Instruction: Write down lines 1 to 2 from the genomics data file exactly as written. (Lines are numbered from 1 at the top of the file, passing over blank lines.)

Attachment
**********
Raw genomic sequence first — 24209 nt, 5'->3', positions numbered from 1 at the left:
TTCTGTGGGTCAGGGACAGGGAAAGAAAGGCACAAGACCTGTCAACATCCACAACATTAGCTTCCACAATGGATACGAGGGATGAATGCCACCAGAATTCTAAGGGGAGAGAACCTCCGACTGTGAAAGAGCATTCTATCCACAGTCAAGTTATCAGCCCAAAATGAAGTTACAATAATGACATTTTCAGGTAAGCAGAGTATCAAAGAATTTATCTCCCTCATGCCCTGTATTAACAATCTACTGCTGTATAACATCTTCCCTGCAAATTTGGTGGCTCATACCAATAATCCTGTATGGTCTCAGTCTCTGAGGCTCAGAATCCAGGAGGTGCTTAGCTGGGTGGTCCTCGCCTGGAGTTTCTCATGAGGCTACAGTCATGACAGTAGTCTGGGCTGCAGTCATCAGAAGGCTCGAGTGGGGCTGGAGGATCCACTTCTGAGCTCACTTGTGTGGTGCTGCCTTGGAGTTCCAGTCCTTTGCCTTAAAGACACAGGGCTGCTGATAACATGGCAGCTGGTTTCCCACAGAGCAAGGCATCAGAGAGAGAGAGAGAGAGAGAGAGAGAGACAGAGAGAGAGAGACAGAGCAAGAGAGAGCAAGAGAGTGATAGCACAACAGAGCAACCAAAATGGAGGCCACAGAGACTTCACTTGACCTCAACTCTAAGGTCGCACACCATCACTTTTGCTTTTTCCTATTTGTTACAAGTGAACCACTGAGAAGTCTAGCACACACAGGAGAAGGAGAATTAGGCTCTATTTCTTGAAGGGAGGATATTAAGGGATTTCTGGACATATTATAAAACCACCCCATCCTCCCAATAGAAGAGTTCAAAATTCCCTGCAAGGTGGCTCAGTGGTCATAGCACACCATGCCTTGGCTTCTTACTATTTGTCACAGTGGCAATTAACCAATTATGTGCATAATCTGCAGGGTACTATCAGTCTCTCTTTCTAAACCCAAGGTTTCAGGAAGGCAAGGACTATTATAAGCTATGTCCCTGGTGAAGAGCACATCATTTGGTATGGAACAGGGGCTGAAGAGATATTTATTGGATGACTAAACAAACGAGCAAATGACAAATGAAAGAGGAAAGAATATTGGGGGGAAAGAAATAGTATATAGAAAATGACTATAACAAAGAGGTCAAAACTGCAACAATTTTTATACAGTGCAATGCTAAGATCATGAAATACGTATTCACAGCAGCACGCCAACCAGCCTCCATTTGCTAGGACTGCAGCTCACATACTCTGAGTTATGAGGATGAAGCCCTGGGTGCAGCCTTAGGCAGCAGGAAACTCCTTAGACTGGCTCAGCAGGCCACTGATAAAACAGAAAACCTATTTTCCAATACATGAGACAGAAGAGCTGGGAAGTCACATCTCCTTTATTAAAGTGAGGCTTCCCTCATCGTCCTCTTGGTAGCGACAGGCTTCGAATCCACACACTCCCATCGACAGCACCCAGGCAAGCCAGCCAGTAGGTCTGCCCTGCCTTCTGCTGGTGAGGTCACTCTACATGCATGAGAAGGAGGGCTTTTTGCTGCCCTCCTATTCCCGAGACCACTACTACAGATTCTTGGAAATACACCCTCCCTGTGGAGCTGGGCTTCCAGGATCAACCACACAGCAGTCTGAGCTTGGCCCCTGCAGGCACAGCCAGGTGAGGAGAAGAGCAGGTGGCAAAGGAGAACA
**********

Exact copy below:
Raw genomic sequence first — 24209 nt, 5'->3', positions numbered from 1 at the left:
TTCTGTGGGTCAGGGACAGGGAAAGAAAGGCACAAGACCTGTCAACATCCACAACATTAGCTTCCACAATGGATACGAGGGATGAATGCCACCAGAATTCTAAGGGGAGAGAACCTCCGACTGTGAAAGAGCATTCTATCCACAGTCAAGTTATCAGCCCAAAATGAAGTTACAATAATGACATTTTCAGGTAAGCAGAGTATCAAAGAATTTATCTCCCTCATGCCCTGTATTAACAATCTACTGCTGTATAACATCTTCCCTGCAAATTTGGTGGCTCATACCAATAATCCTGTATGGTCTCAGTCTCTGAGGCTCAGAATCCAGGAGGTGCTTAGCTGGGTGGTCCTCGCCTGGAGTTTCTCATGAGGCTACAGTCATGACAGTAGTCTGGGCTGCAGTCATCAGAAGGCTCGAGTGGGGCTGGAGGATCCACTTCTGAGCTCACTTGTGTGGTGCTGCCTTGGAGTTCCAGTCCTTTGCCTTAAAGACACAGGGCTGCTGATAACATGGCAGCTGGTTTCCCACAGAGCAAGGCATCAGAGAGAGAGAGAGAGAGAGAGAGAGAGACAGAGAGAGAGAGACAGAGCAAGAGAGAGCAAGAGAGTGATAGCACAACAGAGCAACCAAAATGGAGGCCACAGAGACTTCACTTGACCTCAACTCTAAGGTCGCACACCATCACTTTTGCTTTTTCCTATTTGTTACAAGTGAACCACTGAGAAGTCTAGCACACACAGGAGAAGGAGAATTAGGCTCTATTTCTTGAAGGGAGGATATTAAGGGATTTCTGGACATATTATAAAACCACCCCATCCTCCCAATAGAAGAGTTCAAAATTCCCTGCAAGGTGGCTCAGTGGTCATAGCACACCATGCCTTGGCTTCTTACTATTTGTCACAGTGGCAATTAACCAATTATGTGCATAATCTGCAGGGTACTATCAGTCTCTCTTTCTAAACCCAAGGTTTCAGGAAGGCAAGGACTATTATAAGCTATGTCCCTGGTGAAGAGCACATCATTTGGTATGGAACAGGGGCTGAAGAGATATTTATTGGATGACTAAACAAACGAGCAAATGACAAATGAAAGAGGAAAGAATATTGGGGGGAAAGAAATAGTATATAGAAAATGACTATAACAAAGAGGTCAAAACTGCAACAATTTTTATACAGTGCAATGCTAAGATCATGAAATACGTATTCACAGCAGCACGCCAACCAGCCTCCATTTGCTAGGACTGCAGCTCACATACTCTGAGTTATGAGGATGAAGCCCTGGGTGCAGCCTTAGGCAGCAGGAAACTCCTTAGACTGGCTCAGCAGGCCACTGATAAAACAGAAAACCTATTTTCCAATACATGAGACAGAAGAGCTGGGAAGTCACATCTCCTTTATTAAAGTGAGGCTTCCCTCATCGTCCTCTTGGTAGCGACAGGCTTCGAATCCACACACTCCCATCGACAGCACCCAGGCAAGCCAGCCAGTAGGTCTGCCCTGCCTTCTGCTGGTGAGGTCACTCTACATGCATGAGAAGGAGGGCTTTTTGCTGCCCTCCTATTCCCGAGACCACTACTACAGATTCTTGGAAATACACCCTCCCTGTGGAGCTGGGCTTCCAGGATCAACCACACAGCAGTCTGAGCTTGGCCCCTGCAGGCACAGCCAGGTGAGGAGAAGAGCAGGTGGCAAAGGAGAACA